Incremental banning with Fail2Ban

Fail2Ban is a useful tool to keep bad traffic away from your server or VPS. It scans log files for suspicious entries (like failed password entries for SSH logins) and can ban the IPs of these attackers automatically. Naturally if a bot from a certain IP continues to attempt to attack your server or VPS, you would like Fail2Ban to react more strongly over time. No reason such an IP should be banned for one hour (or whatever the “bantime” is set to), unbanned, then banned again for just one hour a moment later and for that to repeat itself endlessly.

Btw, I’m going to assume you’ve already installed and configured Fail2Ban in this article. If you want to know how to do that, just Google it: there are tons of tutorials on setting up Fail2Ban.

Some people got clever and tried to have Fail2Ban parse it’s own log file to implement incremental banning (increasing the ban time with each offense). However as of Fail2Ban v0.10 such hacks aren’t necessary anymore. This version should be available on all recent versions of major Linux server distributions. The recent Ubuntu 20.04 includes v0.11.1 for example.

Continue reading “Incremental banning with Fail2Ban” refresh

Finally, after way too long time I’ve given some attention to this site. I had already replaced the main page with a profile (kind of like a resume page) a few months earlier, but that was more of a hack that kind of broke WordPress.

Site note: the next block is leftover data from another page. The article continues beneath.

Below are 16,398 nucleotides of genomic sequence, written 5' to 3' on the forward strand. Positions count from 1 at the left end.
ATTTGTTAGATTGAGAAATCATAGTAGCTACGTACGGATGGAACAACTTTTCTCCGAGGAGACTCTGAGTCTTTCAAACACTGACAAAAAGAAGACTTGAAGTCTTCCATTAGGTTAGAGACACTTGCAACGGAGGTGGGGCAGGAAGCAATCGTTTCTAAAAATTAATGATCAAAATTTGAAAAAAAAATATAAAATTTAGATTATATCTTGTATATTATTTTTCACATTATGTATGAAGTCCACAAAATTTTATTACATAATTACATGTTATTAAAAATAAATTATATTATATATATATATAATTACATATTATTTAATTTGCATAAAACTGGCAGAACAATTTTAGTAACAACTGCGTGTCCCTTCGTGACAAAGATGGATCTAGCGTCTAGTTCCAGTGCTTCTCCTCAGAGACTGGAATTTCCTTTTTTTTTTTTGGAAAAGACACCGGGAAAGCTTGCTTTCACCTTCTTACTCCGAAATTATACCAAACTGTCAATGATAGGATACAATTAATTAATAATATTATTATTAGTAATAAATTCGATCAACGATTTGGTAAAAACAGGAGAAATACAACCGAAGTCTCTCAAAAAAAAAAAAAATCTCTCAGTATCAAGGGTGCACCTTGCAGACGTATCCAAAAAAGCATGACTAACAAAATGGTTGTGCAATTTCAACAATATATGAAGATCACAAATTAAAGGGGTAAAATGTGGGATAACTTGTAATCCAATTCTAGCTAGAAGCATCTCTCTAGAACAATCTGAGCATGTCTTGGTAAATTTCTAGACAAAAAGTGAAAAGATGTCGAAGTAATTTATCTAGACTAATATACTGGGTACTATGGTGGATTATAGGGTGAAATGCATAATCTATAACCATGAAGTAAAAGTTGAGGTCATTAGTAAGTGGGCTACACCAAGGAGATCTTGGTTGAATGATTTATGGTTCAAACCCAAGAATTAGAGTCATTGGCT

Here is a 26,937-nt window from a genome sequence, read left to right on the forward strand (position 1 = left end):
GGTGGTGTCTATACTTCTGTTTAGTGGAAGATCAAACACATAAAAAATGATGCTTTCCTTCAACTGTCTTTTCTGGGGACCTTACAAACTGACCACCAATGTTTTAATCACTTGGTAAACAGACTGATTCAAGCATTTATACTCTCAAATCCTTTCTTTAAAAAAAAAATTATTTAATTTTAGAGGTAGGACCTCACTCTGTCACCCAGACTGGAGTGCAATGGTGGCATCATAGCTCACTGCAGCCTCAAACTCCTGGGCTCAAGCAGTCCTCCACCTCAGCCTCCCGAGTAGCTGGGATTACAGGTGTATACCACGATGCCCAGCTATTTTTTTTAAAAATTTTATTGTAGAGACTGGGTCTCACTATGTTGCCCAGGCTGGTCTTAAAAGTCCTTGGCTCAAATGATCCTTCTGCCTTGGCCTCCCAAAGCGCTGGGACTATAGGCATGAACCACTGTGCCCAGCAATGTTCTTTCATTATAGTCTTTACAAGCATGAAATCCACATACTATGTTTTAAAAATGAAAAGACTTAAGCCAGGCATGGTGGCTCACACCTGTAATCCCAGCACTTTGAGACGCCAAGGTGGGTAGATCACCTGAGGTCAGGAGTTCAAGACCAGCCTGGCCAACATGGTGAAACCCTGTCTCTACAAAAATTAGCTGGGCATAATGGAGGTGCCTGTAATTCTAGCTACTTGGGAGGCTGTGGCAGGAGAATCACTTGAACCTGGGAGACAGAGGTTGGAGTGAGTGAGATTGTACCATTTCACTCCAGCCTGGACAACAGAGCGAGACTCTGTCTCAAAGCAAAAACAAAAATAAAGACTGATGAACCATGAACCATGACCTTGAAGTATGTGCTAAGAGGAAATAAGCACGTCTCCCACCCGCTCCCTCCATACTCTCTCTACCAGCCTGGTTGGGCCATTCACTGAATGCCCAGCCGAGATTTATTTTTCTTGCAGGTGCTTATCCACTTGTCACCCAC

This new design makes use of a custom made WordPress theme. Not quite the one I talked about a few years prior, but a new attempt called “Prutser” (mainly named so because I also own the .com domain). The theme makes use of Bootstrap 4 and is based on the Gutenberg Starter Theme, the Twenty Nineteen Theme and Understrap Theme (for Bootstrap integration solutions).

The basic Prutser theme, like Understrap, looks rather plain and boring. To spruce things up the child theme makes use of Bootswatch’s Litera style (though modified to oddly look more closely to Bootstrap’s default). The profile page I previously mentioned is now integrated into the child theme.

I really like the end result, it looks fresh and clean again, words that the old (ancient) theme I used before didn’t inspire. And to be honest that theme was so old that I wasn’t sure if it would work on PHP 7, which this site now also finally runs on.